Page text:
Many of the providers have now grown so large and unwieldy that they have lost their flexibility and agility. If you are going to be outsourcing a function that is closer to your core business, it will take a lot of interaction and partnership. It truly requires a working, communicative relationship. There will be issues and challenges, and you want to work with people that you trust and that will work closely with you to find solutions. If you end up in an adversarial relationship, both parties will suffer. Choose a partner where you know you will have access to senior management when necessary. You no longer need to sacrifice the relationship because you need to find a vendor that has scale.

3. Establish the rules of engagement and metrics up-front. Setting objective, as well as subjective (i.e. “how do you feel we are doing?”) metrics, is critical from the start. More importantly, those metrics need to be tracked and used constructively. There are a number of factors in an outsourcing relationship that can cause either party to believe something is wrong or that the other party is to blame. You will find people within your organization who do not embrace outsourcing, who don’t know how to work with an outsourcer, or who just take an “us versus them” approach to the engagement. Establishing criteria to level the playing field for both parties will ensure that, as a team, you and your partner can find the source of problems, find bottlenecks and biases, and drive productivity forward.

Additionally, all of the metrics and dashboards might be ‘green’, but a client could still be unhappy and it can be very difficult to surface that dissatisfaction and to quantify it. A monthly metrics dashboard should be reviewed in-person by both parties, extending all the way up to the executive level. It is important to also share a subjective rating; this can be achieved by a simple 1-10 rating on a handful of questions such as: How satisfied are you; How would you rate our quality; How is our overall performance”.

Discussing the ratings in a face-to-face meeting will allow you to maintain alignment, track trends and make sure both parties are working together to resolve issues, as well as encouraging discussion. This process will bring issues to light that the metrics will not and will increase communication and client satisfaction.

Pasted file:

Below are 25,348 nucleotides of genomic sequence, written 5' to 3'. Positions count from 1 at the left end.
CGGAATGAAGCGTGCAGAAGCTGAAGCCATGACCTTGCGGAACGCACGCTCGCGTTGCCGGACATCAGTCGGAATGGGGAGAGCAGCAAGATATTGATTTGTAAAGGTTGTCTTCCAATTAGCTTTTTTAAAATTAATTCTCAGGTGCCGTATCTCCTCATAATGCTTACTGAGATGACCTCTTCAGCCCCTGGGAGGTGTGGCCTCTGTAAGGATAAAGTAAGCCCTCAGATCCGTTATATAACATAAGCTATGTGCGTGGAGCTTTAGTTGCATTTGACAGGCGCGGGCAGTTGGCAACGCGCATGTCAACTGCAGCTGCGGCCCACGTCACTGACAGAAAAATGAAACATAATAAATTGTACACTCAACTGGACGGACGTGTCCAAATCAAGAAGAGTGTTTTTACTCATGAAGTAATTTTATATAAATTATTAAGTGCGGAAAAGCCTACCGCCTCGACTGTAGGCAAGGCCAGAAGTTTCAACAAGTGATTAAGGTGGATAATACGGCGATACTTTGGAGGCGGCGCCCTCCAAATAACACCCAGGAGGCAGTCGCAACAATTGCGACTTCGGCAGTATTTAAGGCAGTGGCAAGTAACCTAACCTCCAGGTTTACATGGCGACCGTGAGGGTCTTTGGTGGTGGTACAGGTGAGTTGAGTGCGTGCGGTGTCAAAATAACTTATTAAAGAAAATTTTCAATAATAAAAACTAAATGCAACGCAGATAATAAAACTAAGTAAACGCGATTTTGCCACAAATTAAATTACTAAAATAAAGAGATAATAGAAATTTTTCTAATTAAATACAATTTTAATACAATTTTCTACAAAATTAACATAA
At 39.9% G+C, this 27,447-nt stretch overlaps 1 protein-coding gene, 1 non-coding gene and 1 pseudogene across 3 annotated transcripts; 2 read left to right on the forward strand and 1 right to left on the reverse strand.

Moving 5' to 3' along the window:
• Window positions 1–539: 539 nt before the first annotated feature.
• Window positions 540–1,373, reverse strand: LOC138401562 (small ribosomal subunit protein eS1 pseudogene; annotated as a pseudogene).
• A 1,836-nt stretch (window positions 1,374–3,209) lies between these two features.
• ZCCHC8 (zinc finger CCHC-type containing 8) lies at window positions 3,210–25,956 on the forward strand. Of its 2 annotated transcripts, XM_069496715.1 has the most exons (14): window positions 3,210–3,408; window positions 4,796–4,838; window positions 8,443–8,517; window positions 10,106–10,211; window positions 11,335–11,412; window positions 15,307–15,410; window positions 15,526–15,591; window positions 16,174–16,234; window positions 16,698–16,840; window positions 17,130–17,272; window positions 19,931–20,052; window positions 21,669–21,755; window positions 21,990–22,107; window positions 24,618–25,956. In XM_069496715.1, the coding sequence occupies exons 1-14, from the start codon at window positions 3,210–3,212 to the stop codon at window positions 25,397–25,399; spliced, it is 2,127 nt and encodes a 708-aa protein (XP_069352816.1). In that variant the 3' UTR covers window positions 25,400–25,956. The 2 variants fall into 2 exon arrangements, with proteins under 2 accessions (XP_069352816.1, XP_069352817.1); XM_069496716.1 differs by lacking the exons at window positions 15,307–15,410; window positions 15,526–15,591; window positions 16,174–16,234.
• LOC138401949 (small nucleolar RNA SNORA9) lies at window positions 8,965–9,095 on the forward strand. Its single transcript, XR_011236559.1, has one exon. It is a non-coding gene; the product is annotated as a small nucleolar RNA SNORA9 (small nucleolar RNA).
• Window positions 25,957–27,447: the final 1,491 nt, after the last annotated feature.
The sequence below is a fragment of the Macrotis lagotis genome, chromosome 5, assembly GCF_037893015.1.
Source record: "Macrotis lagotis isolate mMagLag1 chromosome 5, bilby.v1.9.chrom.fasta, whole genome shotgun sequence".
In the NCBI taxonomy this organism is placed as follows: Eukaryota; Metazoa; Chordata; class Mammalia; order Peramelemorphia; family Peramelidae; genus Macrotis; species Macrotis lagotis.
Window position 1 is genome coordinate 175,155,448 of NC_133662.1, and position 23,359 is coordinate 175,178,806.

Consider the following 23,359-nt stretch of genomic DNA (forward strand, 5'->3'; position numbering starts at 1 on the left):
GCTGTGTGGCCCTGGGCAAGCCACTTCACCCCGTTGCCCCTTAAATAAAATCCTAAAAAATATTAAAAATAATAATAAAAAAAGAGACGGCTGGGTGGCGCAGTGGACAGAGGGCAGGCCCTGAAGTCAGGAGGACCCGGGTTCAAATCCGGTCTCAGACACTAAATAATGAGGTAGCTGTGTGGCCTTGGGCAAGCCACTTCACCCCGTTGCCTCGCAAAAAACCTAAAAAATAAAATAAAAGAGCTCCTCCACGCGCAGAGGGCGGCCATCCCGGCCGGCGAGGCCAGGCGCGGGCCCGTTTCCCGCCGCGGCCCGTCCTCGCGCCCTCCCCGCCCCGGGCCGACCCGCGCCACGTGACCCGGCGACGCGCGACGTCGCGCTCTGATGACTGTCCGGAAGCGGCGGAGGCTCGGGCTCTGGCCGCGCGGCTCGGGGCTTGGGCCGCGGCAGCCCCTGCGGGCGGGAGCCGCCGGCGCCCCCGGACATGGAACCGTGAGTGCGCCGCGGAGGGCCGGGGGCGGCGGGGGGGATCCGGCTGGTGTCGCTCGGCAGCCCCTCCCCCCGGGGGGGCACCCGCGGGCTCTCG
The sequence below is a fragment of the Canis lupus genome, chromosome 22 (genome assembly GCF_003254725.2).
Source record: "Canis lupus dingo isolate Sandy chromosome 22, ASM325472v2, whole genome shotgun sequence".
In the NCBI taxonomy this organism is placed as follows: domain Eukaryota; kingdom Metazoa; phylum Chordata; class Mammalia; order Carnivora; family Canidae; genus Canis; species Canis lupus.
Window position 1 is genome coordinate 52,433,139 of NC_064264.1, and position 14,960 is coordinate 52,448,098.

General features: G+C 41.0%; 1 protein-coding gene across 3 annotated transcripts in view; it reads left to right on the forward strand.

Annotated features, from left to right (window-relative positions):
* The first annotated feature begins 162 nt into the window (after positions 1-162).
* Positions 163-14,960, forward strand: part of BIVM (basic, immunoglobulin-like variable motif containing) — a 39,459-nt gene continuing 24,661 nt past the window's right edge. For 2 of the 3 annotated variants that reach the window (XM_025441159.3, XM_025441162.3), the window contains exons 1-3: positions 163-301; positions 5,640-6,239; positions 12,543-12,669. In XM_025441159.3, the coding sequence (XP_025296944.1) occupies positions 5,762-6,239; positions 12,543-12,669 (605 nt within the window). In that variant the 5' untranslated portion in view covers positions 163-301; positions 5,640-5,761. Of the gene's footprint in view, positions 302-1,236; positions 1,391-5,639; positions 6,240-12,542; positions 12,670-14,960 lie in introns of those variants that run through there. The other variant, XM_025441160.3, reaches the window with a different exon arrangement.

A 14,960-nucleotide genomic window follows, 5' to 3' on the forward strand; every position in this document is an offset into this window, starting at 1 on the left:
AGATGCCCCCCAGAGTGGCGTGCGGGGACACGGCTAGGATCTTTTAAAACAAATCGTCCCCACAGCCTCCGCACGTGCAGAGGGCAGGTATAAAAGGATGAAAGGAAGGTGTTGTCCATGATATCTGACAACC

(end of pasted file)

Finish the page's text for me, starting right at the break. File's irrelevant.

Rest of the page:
4. Create a top-down outsourcing relationship to ensure success. The executive sponsors should explain the rationale for outsourcing and set their expectations for how the parties will work together. It is important to educate the people who will end up working closely with the outsourcer, and help them to understand your goals and what you need from them. There is often a disconnect between the executive level and the people who end up delivering. This misalignment can be the difference between success and failure of an outsourcing engagement. As the relationship matures, both parties should be as aligned as possible on goals. In many successful partnerships, incentive compensation for employees of the client and the outsourcers will be based on the same KPIs. Both parties are truly tied to each other’s success.

In summary, real value in the form of flexibility and efficiency can be achieved when financial service firms unburden themselves of back office functions. The right outsourcer will take on those non-core functions so the institution can focus on its value-driving operations. Simple steps can be taken to ensure this hand-off of tasks is smooth and sustainable in its ability to drive value. Some of those are outlined above and are proven based on my own experience. Are there any others you might add?

Jim Reesing is president of U.S. Business Development at Xchanging, a $1B business process, procurement and technology services provider. To learn more, please visit www.xchanging.com.